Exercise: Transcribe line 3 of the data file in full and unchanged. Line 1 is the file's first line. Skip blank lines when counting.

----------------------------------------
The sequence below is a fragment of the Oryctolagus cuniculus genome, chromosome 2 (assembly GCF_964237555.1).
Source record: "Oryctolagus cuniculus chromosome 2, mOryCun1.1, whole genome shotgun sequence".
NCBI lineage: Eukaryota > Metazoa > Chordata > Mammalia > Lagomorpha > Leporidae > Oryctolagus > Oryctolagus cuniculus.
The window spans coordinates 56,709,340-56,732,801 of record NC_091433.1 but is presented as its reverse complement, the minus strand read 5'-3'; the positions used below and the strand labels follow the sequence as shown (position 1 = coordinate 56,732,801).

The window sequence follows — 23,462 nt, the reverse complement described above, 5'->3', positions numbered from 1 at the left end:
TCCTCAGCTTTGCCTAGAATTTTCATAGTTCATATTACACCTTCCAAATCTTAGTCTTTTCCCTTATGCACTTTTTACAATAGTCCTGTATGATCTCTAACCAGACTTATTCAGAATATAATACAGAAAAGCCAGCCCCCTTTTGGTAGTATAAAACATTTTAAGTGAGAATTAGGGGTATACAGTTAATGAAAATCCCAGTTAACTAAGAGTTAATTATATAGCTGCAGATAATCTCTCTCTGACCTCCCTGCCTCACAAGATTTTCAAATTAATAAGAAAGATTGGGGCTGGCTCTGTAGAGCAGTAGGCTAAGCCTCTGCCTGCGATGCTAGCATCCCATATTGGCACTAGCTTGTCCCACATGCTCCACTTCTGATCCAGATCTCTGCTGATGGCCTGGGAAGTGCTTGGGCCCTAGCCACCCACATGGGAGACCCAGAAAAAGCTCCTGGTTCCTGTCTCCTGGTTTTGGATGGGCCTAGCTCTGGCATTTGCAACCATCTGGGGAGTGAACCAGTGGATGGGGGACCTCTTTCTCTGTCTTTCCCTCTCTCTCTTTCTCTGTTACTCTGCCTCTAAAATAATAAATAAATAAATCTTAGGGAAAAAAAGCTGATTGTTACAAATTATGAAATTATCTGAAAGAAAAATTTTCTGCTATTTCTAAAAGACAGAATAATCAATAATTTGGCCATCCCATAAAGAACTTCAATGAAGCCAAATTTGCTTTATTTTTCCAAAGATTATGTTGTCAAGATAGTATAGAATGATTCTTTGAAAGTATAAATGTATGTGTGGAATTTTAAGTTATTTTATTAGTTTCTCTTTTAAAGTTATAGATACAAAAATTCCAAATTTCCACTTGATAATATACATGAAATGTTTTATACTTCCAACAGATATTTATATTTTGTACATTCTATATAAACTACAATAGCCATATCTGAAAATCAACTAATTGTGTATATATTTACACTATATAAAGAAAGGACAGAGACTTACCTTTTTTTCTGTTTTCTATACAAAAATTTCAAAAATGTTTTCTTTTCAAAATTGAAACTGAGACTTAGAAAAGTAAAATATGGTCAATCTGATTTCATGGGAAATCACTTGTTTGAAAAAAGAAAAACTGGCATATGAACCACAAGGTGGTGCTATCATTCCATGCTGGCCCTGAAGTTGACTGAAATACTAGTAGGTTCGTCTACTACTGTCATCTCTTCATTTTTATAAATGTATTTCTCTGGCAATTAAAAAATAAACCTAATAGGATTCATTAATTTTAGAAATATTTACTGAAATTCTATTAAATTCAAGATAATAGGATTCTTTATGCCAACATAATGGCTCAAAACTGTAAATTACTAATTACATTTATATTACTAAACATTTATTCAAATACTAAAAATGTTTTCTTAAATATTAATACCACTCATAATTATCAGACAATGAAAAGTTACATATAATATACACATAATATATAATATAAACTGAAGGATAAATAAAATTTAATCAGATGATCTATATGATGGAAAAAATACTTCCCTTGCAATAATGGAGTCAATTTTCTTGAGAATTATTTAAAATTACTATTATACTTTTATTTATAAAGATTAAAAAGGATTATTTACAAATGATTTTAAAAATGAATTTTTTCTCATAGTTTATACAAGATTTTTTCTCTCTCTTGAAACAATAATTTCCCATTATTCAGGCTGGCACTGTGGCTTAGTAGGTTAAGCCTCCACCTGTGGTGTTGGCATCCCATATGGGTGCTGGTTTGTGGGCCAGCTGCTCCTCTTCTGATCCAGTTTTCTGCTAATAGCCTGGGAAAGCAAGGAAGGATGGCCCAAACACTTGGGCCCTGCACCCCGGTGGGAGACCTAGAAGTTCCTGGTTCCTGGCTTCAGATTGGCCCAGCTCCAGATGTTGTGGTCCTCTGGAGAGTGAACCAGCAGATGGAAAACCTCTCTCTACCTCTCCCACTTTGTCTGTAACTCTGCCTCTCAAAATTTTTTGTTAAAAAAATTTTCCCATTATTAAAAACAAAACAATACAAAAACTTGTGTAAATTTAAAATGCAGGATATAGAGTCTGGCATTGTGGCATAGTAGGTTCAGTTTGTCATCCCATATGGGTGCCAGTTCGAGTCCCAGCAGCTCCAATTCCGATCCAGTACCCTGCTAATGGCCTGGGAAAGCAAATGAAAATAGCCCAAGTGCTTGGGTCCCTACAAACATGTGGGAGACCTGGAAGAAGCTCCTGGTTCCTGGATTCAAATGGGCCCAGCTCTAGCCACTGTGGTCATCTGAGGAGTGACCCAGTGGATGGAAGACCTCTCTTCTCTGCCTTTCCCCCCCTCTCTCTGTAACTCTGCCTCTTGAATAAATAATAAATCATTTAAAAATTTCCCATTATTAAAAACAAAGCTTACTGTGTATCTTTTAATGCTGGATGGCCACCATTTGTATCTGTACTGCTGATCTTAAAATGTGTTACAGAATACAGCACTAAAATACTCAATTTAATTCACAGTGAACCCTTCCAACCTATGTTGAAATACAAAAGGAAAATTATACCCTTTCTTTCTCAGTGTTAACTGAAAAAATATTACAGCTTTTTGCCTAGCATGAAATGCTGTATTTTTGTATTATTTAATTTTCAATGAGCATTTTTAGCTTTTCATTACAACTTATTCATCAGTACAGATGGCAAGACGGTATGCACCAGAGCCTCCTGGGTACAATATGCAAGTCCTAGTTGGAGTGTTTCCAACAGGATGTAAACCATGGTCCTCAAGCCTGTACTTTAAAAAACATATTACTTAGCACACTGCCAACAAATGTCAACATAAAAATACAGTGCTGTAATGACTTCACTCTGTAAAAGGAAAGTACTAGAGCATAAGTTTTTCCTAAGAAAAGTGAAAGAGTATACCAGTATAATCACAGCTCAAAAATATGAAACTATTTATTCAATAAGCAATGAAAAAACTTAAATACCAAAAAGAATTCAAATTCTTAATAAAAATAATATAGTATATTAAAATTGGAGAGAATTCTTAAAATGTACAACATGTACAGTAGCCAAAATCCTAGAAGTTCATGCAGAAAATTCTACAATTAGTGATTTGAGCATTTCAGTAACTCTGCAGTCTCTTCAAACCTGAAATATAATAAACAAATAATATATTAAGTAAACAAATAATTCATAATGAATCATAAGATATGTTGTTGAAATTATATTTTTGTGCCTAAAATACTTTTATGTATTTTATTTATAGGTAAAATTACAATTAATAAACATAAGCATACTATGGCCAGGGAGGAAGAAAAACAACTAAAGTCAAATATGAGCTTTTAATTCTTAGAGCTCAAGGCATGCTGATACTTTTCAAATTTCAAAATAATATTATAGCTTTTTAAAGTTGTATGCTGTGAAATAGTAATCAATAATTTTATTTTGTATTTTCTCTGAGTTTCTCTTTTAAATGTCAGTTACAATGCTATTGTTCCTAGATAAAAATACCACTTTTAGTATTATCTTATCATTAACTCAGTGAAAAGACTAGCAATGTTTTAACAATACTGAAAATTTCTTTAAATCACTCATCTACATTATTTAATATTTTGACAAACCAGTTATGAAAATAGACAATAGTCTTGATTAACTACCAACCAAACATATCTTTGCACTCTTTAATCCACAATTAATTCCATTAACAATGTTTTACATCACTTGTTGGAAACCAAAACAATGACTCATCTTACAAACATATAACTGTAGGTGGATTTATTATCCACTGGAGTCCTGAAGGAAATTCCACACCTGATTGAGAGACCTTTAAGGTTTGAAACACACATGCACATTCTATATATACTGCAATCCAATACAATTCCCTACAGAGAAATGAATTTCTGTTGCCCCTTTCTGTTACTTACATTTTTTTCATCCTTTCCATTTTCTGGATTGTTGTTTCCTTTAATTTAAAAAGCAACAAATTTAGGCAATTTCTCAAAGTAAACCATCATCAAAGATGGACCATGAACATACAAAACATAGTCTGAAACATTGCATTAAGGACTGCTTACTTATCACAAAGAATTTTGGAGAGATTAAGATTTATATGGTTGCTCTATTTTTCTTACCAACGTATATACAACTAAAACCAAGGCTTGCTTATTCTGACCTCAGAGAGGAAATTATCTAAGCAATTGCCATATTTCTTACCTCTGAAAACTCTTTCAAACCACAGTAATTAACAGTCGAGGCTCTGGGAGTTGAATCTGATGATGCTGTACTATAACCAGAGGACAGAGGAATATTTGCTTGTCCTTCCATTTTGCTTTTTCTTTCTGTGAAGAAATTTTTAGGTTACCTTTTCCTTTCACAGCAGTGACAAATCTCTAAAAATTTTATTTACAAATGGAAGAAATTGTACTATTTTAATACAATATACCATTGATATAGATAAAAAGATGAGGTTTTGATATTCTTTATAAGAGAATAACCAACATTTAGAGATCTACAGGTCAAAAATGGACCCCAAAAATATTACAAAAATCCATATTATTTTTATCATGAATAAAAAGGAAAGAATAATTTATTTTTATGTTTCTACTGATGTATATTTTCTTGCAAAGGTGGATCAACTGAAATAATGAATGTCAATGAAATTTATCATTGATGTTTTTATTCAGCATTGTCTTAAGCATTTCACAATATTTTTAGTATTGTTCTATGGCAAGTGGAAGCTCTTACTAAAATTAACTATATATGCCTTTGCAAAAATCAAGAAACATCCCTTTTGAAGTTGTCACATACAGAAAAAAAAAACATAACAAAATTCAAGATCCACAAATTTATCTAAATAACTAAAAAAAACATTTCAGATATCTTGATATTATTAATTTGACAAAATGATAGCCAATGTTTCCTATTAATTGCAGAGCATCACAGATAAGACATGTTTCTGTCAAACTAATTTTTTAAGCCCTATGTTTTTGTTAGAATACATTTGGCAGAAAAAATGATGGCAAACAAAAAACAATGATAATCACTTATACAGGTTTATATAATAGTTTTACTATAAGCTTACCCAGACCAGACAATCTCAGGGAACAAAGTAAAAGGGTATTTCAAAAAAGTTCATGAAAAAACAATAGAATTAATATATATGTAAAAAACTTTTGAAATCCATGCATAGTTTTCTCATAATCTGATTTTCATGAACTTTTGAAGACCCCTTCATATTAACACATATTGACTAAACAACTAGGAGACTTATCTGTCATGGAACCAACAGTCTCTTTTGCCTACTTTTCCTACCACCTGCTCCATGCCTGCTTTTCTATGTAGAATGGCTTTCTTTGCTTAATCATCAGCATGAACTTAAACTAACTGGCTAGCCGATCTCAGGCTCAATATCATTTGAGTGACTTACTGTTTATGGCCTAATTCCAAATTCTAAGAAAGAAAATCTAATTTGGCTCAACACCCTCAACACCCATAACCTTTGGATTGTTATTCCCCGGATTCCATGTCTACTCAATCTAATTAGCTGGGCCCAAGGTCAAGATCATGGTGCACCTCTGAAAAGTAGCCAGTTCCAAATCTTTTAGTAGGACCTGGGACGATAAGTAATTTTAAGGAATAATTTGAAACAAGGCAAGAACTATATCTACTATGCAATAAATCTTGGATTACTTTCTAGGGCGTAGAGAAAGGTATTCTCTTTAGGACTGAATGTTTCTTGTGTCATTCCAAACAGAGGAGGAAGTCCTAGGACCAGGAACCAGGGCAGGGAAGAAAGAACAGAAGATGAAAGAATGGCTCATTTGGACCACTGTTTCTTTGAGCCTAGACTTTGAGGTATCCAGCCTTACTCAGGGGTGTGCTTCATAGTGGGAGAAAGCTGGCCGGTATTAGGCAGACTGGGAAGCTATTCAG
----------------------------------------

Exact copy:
NCBI lineage: Eukaryota > Metazoa > Chordata > Mammalia > Lagomorpha > Leporidae > Oryctolagus > Oryctolagus cuniculus.